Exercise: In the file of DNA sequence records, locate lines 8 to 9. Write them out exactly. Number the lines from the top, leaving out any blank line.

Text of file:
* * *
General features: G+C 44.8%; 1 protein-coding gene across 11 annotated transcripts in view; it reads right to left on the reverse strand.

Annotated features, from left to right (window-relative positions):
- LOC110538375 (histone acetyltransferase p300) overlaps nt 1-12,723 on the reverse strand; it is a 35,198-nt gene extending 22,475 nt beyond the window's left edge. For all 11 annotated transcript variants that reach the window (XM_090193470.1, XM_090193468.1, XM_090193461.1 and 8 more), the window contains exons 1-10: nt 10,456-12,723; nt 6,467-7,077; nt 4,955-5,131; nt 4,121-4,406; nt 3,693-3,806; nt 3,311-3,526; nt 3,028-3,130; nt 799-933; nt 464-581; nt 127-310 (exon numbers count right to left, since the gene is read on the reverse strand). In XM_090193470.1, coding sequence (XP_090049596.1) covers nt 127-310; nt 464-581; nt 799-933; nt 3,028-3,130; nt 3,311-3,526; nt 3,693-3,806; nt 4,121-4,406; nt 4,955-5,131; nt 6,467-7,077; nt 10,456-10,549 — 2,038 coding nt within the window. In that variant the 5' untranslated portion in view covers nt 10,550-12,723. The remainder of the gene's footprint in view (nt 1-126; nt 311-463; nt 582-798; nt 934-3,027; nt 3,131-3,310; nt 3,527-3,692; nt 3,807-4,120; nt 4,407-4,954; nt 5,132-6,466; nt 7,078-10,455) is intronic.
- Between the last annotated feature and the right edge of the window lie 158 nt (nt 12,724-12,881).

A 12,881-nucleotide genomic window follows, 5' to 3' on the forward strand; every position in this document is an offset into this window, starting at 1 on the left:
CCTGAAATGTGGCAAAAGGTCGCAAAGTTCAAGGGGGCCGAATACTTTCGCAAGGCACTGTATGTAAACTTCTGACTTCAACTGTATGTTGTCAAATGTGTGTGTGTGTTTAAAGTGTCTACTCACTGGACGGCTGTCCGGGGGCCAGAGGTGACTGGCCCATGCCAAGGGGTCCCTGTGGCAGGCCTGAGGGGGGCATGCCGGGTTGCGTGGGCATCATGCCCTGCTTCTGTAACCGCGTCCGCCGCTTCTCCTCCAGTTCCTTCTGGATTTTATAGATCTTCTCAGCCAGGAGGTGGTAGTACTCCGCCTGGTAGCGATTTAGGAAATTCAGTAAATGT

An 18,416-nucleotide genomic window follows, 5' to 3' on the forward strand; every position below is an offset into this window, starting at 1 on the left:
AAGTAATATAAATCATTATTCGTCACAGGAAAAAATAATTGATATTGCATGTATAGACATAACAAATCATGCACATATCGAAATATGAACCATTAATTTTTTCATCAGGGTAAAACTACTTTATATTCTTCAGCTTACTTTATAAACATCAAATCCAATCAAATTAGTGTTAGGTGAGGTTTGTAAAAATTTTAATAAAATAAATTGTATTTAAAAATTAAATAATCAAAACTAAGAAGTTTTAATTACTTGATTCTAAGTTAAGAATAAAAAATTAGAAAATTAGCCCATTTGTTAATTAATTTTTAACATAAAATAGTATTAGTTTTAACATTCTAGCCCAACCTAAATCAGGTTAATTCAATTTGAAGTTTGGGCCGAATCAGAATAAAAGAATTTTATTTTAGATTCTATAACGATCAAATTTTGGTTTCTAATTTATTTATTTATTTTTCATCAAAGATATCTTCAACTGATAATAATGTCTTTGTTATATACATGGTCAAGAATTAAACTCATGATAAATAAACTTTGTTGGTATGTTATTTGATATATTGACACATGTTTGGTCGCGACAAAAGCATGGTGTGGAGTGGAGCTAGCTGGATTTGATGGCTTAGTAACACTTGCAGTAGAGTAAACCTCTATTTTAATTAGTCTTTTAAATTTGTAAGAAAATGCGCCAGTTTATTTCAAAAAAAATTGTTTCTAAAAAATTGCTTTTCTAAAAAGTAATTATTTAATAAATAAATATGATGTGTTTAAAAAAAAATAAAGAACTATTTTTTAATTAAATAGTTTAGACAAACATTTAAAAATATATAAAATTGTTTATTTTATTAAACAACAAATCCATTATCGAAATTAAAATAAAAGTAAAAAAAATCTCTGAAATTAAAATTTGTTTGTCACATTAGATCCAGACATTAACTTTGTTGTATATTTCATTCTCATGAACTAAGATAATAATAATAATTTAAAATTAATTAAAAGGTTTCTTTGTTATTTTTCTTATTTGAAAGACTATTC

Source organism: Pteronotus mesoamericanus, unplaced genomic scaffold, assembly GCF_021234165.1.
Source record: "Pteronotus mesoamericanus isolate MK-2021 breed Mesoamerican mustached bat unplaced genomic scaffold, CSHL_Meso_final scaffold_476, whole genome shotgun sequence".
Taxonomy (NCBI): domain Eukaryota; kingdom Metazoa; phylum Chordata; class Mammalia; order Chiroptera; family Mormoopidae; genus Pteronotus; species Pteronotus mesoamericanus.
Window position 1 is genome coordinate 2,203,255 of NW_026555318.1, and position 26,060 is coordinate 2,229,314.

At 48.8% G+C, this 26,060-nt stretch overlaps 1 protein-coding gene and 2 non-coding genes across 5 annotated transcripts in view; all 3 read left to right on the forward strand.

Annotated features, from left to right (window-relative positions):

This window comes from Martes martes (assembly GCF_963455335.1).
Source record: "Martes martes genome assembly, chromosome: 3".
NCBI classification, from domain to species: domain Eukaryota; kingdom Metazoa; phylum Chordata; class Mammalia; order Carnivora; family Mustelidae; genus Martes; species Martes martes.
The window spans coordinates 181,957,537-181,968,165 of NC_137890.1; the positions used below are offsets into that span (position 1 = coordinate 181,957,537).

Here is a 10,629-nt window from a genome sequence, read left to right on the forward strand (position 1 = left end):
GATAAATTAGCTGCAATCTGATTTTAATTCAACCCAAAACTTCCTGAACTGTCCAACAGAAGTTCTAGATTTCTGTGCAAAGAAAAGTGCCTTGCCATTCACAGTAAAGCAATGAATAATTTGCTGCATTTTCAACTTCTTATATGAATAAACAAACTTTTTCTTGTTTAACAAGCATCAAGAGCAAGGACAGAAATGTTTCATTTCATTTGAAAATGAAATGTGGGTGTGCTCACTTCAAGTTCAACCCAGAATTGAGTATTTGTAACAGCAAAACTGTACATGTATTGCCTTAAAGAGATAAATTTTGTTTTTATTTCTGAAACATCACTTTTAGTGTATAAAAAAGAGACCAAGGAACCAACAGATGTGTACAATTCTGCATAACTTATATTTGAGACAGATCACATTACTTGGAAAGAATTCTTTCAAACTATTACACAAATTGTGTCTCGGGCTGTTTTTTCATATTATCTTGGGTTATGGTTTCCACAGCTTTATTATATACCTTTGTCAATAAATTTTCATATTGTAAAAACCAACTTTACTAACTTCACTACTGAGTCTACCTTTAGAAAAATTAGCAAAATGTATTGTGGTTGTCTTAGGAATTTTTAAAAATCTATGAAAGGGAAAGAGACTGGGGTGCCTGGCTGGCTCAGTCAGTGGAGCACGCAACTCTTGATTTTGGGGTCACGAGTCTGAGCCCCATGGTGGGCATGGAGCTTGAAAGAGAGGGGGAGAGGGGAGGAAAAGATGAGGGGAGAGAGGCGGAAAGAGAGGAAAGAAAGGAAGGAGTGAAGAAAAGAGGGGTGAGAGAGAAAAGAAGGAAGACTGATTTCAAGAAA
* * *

AAGTAATATAAATCATTATTCGTCACAGGAAAAAATAATTGATATTGCATGTATAGACATAACAAATCATGCACATATCGAAATATGAACCATTAATTTTTTCATCAGGGTAAAACTACTTTATATTCTTCAGCTTACTTTATAAACATCAAATCCAATCAAATTAGTGTTAGGTGAGGTTTGTAAAAATTTTAATAAAATAAATTGTATTTAAAAATTAAATAATCAAAACTAAGAAGTTTTAATTACTTGATTCTAAGTTAAGAATAAAAAATTAGAAAATTAGCCCATTTGTTAATTAATTTTTAACATAAAATAGTATTAGTTTTAACATTCTAGCCCAACCTAAATCAGGTTAATTCAATTTGAAGTTTGGGCCGAATCAGAATAAAAGAATTTTATTTTAGATTCTATAACGATCAAATTTTGGTTTCTAATTTATTTATTTATTTTTCATCAAAGATATCTTCAACTGATAATAATGTCTTTGTTATATACATGGTCAAGAATTAAACTCATGATAAATAAACTTTGTTGGTATGTTATTTGATATATTGACACATGTTTGGTCGCGACAAAAGCATGGTGTGGAGTGGAGCTAGCTGGATTTGATGGCTTAGTAACACTTGCAGTAGAGTAAACCTCTATTTTAATTAGTCTTTTAAATTTGTAAGAAAATGCGCCAGTTTATTTCAAAAAAAATTGTTTCTAAAAAATTGCTTTTCTAAAAAGTAATTATTTAATAAATAAATATGATGTGTTTAAAAAAAAATAAAGAACTATTTTTTAATTAAATAGTTTAGACAAACATTTAAAAATATATAAAATTGTTTATTTTATTAAACAACAAATCCATTATCGAAATTAAAATAAAAGTAAAAAAAATCTCTGAAATTAAAATTTGTTTGTCACATTAGATCCAGACATTAACTTTGTTGTATATTTCATTCTCATGAACTAAGATAATAATAATAATTTAAAATTAATTAAAAGGTTTCTTTGTTATTTTTCTTATTTGAAAGACTATTC

Source organism: Pteronotus mesoamericanus, unplaced genomic scaffold, assembly GCF_021234165.1.